Jason McAdoo optimistic of domestic short circuit action for roads duo Adam McLean and Darryl Tweed
Leading Irish road racing team boss Jason McAdoo is hopeful the rollout of Covid-19 vaccines in Northern Ireland will allow more domestic race meetings to go ahead this year.
McAdoo has committed to running Adam McLean and new signing Darryl Tweed at whatever Ulster short circuit events take place in 2021, in addition to the Armoy and Cookstown 100 road races, which are currently scheduled for July and September respectively.
With the cancellation of the North West 200, Isle of Man TT and most Irish national races this year, McAdoo is hoping for the opportunity to give his riders as much track time as possible on the McAdoo Kawasaki machines at venues such as Bishopscourt and Kirkistown in Co Down.
All tarmac motorcycling in Northern Ireland is suspended until June, with Kirkistown currently set to host the first short circuit race of the year on June 5.
McAdoo told the News Letter: “It’s hard to believe we’re sitting in February talking about the same problems we had a year ago but that’s where we are at unfortunately.
“We’re just preparing as best we can for when the time comes that we can go racing again. We’ve got new stuff for the ZX-10s coming so we can play around with that and get ready for whatever season we have.
“Any racing at all that we can do this year, then we will be there. We need miles for Adam and also for Darryl on the big bike more than anything.
“Adam isn’t doing the British championship this year and had decided to concentrate on the roads and also do as many short circuit events here as possible, to spend a lot more time on the big bike,” he added.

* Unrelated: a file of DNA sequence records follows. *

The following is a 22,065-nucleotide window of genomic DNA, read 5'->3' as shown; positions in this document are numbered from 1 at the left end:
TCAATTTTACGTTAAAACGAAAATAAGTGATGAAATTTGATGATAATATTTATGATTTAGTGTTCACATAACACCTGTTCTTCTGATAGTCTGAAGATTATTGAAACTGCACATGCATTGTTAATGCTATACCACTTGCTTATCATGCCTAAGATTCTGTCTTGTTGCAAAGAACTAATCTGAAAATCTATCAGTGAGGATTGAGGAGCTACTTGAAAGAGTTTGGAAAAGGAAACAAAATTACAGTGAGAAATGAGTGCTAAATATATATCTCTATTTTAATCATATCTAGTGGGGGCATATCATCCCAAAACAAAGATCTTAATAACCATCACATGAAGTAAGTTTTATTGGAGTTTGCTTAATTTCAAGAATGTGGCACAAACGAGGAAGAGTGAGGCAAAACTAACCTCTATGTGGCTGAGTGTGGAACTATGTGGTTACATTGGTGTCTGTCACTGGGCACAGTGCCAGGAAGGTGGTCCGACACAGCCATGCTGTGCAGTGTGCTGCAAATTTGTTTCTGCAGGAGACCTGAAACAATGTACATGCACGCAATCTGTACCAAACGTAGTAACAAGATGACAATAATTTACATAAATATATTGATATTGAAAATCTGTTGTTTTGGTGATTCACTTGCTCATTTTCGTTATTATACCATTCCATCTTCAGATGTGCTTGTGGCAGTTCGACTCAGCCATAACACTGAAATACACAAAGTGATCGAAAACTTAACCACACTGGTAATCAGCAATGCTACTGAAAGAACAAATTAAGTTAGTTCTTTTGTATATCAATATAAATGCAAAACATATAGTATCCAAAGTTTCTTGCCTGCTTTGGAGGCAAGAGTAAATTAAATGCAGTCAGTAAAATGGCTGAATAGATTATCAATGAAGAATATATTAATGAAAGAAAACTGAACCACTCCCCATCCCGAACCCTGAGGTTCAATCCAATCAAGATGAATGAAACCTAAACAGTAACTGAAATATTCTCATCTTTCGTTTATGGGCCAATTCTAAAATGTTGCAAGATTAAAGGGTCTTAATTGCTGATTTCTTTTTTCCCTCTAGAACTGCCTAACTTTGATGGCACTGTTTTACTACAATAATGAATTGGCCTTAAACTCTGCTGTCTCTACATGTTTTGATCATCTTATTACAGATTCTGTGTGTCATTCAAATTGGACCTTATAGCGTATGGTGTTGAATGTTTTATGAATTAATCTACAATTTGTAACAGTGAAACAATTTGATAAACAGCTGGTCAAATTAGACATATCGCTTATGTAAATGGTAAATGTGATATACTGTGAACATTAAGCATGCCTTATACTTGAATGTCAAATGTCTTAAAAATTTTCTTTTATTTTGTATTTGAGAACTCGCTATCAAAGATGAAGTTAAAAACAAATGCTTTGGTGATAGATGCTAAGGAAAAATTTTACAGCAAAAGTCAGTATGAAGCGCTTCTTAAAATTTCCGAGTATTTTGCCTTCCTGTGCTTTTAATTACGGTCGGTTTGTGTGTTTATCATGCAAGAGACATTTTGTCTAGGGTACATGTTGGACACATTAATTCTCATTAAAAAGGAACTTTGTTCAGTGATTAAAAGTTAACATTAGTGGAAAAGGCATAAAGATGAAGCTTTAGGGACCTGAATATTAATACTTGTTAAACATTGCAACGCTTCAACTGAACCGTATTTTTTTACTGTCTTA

“I hope Armoy can go ahead in July and with a bit of luck they’ll be able to hold on as long as they can before pulling the pin, because I’m hoping that come May or June the bulk of the population will have had the vaccine.
“I can’t see why Cookstown can’t go ahead again in September because the club ran a faultless race last year and it went to perfection.
“If we can keep the flow of vaccinations going throughout the spring, then hopefully things will change for the better.”
Although very little racing took place in 2020 due to the coronavirus pandemic, McAdoo – who runs the famous Cookstown-based team with father Winston – found the situation easier to cope with compared to 2019, when Tobermore rider McLean was ruled out for the season following a crash at the Tandragee 100.
“To be honest, it was tougher when Adam was injured and we weren’t able to go racing when the events were going ahead,” he said.
“That was actually worse from the perspective of a race team than what it is now, because life in general has pretty much ground to halt and nobody is going racing.
“So it’s actually not as bad as when Adam was injured because we knew he was capable of winning races, and we were watching races go ahead that we knew Adam could be winning.
“It’s terrible of course from a racing point of view overall, but I’m reluctant to get too down about the racing side of things when you see other people suffering, in terms of losing people close to them,” McAdoo added.
“When you see what people are going through then you have to take a bit of a step back because as much as we miss racing, there are people dying from this virus and of course that takes priority.
“But I am hopeful that the vaccines will be our key to getting out of this situation and so far, the speed of the vaccination programme has been fantastic.”
The Cookstown 100 was the only Irish road race held last year, where McLean notched a double in the Supersport and Supertwin races.
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